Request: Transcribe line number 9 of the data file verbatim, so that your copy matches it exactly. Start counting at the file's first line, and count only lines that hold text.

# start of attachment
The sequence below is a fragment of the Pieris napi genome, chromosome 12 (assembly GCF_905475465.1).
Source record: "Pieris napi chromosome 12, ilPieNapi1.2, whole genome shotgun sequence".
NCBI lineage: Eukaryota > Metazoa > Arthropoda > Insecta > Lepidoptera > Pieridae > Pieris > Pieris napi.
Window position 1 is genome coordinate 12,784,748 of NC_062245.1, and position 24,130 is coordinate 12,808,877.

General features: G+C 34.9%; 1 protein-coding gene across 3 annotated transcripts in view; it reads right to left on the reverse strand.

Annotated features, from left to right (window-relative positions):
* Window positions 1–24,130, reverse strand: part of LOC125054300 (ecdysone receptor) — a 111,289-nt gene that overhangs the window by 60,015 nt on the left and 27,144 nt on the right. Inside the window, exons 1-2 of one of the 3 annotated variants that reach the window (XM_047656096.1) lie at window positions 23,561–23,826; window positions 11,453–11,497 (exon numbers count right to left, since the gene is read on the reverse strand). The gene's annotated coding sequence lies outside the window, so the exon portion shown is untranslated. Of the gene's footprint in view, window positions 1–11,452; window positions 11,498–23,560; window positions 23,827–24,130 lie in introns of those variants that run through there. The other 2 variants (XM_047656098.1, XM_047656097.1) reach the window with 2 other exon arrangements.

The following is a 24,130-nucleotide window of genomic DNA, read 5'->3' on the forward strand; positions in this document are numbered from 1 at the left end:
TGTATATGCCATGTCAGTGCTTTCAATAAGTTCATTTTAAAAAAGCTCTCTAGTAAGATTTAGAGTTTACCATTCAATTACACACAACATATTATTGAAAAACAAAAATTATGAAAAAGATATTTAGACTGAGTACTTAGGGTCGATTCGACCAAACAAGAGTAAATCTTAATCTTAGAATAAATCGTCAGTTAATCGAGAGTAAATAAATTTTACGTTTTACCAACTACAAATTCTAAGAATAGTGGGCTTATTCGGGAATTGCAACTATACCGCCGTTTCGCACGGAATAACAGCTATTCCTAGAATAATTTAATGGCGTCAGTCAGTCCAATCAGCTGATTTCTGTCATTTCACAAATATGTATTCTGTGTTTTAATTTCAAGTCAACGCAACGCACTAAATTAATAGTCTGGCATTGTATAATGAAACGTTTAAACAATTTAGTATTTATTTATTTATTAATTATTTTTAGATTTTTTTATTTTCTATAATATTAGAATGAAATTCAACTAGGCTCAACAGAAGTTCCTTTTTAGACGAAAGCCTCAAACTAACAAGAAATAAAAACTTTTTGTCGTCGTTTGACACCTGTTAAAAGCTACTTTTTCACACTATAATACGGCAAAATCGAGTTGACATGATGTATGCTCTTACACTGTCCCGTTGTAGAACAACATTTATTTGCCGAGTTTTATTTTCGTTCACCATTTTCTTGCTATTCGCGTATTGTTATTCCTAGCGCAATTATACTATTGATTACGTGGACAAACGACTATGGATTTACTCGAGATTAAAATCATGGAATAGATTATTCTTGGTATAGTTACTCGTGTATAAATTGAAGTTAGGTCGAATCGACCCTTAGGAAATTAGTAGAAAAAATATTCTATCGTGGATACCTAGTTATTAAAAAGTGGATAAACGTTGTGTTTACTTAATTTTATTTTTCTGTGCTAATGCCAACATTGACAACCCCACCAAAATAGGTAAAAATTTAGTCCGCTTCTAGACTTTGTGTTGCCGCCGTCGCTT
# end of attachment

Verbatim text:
TGTATATGCCATGTCAGTGCTTTCAATAAGTTCATTTTAAAAAAGCTCTCTAGTAAGATTTAGAGTTTACCATTCAATTACACACAACATATTATTGAAAAACAAAAATTATGAAAAAGATATTTAGACTGAGTACTTAGGGTCGATTCGACCAAACAAGAGTAAATCTTAATCTTAGAATAAATCGTCAGTTAATCGAGAGTAAATAAATTTTACGTTTTACCAACTACAAATTCTAAGAATAGTGGGCTTATTCGGGAATTGCAACTATACCGCCGTTTCGCACGGAATAACAGCTATTCCTAGAATAATTTAATGGCGTCAGTCAGTCCAATCAGCTGATTTCTGTCATTTCACAAATATGTATTCTGTGTTTTAATTTCAAGTCAACGCAACGCACTAAATTAATAGTCTGGCATTGTATAATGAAACGTTTAAACAATTTAGTATTTATTTATTTATTAATTATTTTTAGATTTTTTTATTTTCTATAATATTAGAATGAAATTCAACTAGGCTCAACAGAAGTTCCTTTTTAGACGAAAGCCTCAAACTAACAAGAAATAAAAACTTTTTGTCGTCGTTTGACACCTGTTAAAAGCTACTTTTTCACACTATAATACGGCAAAATCGAGTTGACATGATGTATGCTCTTACACTGTCCCGTTGTAGAACAACATTTATTTGCCGAGTTTTATTTTCGTTCACCATTTTCTTGCTATTCGCGTATTGTTATTCCTAGCGCAATTATACTATTGATTACGTGGACAAACGACTATGGATTTACTCGAGATTAAAATCATGGAATAGATTATTCTTGGTATAGTTACTCGTGTATAAATTGAAGTTAGGTCGAATCGACCCTTAGGAAATTAGTAGAAAAAATATTCTATCGTGGATACCTAGTTATTAAAAAGTGGATAAACGTTGTGTTTACTTAATTTTATTTTTCTGTGCTAATGCCAACATTGACAACCCCACCAAAATAGGTAAAAATTTAGTCCGCTTCTAGACTTTGTGTTGCCGCCGTCGCTT